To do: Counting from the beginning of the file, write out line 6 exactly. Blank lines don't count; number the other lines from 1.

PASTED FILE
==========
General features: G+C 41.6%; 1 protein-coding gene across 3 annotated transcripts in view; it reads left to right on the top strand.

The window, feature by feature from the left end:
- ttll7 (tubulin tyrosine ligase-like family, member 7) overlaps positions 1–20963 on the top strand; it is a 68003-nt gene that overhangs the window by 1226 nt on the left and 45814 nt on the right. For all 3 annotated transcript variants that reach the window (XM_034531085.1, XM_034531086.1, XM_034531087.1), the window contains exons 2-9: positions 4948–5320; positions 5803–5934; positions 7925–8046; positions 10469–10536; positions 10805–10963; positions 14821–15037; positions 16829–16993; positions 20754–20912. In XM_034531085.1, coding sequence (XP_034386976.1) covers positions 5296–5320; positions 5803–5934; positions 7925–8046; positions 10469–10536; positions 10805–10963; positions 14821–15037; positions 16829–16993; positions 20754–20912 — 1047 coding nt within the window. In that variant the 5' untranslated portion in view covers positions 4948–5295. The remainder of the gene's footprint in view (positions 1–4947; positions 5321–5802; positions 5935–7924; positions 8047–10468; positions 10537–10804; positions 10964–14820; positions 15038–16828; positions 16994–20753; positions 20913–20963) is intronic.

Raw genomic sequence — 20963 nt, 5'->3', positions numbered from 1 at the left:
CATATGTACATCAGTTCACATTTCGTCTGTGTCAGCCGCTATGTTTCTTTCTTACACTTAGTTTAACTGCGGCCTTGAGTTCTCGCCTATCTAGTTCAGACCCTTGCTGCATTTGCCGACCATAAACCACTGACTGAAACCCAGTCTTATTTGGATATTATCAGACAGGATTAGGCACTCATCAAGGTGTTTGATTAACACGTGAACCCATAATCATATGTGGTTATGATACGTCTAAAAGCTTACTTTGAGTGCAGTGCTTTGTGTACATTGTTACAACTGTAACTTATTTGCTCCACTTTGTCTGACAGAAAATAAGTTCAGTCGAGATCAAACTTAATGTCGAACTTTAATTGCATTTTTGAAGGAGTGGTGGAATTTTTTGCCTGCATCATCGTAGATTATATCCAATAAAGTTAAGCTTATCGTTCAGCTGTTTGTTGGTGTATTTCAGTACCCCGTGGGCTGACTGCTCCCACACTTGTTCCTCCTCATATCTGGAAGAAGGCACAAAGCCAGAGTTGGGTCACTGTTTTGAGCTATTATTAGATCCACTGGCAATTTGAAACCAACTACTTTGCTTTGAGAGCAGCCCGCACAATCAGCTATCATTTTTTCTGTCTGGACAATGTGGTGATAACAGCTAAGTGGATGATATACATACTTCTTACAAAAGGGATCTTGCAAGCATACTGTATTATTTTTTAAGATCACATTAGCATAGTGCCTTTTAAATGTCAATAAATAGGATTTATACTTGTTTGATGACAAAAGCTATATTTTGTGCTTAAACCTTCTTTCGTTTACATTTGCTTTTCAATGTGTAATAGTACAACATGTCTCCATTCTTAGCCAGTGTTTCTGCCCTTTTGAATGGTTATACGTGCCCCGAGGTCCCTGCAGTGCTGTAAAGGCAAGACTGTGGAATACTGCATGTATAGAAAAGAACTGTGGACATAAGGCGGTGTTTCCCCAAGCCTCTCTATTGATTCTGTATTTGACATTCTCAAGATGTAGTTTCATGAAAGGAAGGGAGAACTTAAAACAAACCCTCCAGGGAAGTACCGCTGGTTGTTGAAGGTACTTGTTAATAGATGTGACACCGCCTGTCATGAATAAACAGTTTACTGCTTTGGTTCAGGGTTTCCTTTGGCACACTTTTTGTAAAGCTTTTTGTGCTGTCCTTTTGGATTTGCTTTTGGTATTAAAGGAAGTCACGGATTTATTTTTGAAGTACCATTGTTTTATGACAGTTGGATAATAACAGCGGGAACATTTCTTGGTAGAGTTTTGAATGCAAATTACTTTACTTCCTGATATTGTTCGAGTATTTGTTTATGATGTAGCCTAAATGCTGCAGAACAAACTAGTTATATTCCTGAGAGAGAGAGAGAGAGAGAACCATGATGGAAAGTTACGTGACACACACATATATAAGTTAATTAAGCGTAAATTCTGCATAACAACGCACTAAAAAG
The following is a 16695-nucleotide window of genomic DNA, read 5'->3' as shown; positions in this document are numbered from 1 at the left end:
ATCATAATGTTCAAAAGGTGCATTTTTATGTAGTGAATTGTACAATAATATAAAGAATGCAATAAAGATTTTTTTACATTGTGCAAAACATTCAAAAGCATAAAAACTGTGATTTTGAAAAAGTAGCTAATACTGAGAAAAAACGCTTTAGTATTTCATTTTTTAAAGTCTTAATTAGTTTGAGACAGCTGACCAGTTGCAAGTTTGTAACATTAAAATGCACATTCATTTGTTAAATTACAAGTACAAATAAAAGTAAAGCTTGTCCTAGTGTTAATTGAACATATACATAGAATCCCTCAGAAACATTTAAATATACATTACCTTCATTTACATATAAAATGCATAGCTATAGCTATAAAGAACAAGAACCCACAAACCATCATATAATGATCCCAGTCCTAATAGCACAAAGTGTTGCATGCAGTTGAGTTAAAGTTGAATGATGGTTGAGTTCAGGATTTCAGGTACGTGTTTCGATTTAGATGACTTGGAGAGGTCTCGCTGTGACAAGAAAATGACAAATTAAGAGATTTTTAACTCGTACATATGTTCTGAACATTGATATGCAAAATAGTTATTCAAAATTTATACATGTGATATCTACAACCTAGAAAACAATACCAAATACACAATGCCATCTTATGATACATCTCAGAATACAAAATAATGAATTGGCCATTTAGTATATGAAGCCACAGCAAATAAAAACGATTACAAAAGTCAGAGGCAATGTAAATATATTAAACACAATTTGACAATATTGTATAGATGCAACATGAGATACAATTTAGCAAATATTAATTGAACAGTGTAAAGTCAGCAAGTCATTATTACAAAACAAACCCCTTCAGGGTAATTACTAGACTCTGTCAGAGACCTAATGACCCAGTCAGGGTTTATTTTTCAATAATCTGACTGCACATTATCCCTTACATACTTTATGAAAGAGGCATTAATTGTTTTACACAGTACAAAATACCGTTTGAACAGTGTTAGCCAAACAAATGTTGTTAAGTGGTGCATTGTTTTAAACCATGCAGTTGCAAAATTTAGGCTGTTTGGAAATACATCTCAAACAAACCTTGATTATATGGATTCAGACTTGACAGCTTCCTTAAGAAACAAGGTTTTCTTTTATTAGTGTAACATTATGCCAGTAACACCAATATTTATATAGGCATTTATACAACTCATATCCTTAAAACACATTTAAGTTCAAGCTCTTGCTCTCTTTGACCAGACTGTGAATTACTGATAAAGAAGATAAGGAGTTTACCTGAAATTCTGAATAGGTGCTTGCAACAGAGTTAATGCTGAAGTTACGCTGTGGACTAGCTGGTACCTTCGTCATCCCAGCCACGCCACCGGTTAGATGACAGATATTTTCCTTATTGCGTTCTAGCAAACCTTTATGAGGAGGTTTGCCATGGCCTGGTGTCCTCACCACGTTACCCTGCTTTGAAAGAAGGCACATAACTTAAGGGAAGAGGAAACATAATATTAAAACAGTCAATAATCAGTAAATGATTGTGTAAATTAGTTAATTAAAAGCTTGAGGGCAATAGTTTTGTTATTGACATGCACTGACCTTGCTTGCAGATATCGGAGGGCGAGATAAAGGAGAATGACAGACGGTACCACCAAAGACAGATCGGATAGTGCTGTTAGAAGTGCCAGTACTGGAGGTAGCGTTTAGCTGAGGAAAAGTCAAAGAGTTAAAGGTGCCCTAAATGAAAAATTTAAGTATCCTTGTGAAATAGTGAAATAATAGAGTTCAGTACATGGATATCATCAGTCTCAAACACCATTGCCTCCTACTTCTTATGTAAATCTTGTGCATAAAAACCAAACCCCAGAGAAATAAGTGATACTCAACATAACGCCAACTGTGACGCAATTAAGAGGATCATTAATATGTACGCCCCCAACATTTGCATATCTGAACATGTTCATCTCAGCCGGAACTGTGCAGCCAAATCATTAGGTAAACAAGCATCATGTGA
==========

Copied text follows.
The following is a 16695-nucleotide window of genomic DNA, read 5'->3' as shown; positions in this document are numbered from 1 at the left end: